German Justice Minister Demands U.S. Explanation on Surveillance

The German government’s top justice official wrote to U.S. Attorney General Eric Holder seeking answers to a newly disclosed National Security Agency program that collects individuals’ e-mails and data from the Internet.

Justice Minister Sabine Leutheusser-Schnarrenberger sent a letter today to her American counterpart demanding information on the legal foundation of the “Prism” program, details of which were exposed by a former U.S. intelligence contractor.

“I’ve observed with great concern reports about a possible program,” Leutheusser-Schnarrenberger said in a statement e-mailed by her ministry in Berlin. “This may constitute massive access to telecommunications data without permission on a huge scale.”

Chancellor Angela Merkel plans to raise Germany’s concerns about U.S government surveillance with President Barack Obama when he visits Berlin next week. Her government also sent a list of questions to the U.S. government as well as Internet companies following reports of wide-scale American spying, government spokesman Steffen Seibert said today.

“If there weren’t also irritating elements with respect to the exposure of these programs, it wouldn’t be necessary to so fundamentally seek clarification,” Seibert said. He declined to say whether Merkel shared her justice minister’s position.

Electronic Surveillance

German officials have said they only learned about the revelations in the media, as European governments express alarm at the electronic surveillance program, now acknowledged by the U.S. director of national intelligence, that collects e-mail messages and other data from nine companies including Google Inc., Microsoft Corp. and Apple Inc.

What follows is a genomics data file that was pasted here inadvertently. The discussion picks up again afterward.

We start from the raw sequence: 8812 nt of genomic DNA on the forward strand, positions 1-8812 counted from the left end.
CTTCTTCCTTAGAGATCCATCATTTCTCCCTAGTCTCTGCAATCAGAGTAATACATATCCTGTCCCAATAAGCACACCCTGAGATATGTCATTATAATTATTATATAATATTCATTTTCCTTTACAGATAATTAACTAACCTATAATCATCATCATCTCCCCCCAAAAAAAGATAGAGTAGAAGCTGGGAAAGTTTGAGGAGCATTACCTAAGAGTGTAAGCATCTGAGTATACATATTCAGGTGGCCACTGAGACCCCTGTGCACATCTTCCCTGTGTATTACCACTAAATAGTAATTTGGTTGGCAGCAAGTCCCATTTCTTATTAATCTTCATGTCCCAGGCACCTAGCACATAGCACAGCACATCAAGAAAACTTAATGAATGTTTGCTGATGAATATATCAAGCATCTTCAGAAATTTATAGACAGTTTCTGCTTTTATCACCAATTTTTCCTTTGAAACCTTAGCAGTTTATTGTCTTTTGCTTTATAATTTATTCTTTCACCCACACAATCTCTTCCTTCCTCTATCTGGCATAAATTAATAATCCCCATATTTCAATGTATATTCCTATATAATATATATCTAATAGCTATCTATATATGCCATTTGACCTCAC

Prism was first revealed in an NSA slide presentation provided to the Guardian and Washington Post newspapers by the former contractor and technical assistant, Edward Snowden. The disclosure of collecting vast troves of phone-call information and international Internet data has sparked a debate over the balance between civil liberties and security.

A week before the American president’s visit, the German minister rejected Obama’s June 7 statement that “you can’t have 100 percent security and also then have 100 percent privacy and zero inconvenience.”

“I don’t share this assessment,” Leutheusser-Schnarrenberger, a member of the Free Democratic Party, said in a guest commentary published yesterday in Der Spiegel. “A society is less free the more intensively its citizens are watched, controlled and observed. Security is not an end in itself in a democratic society, but rather serves the security of freedom.”

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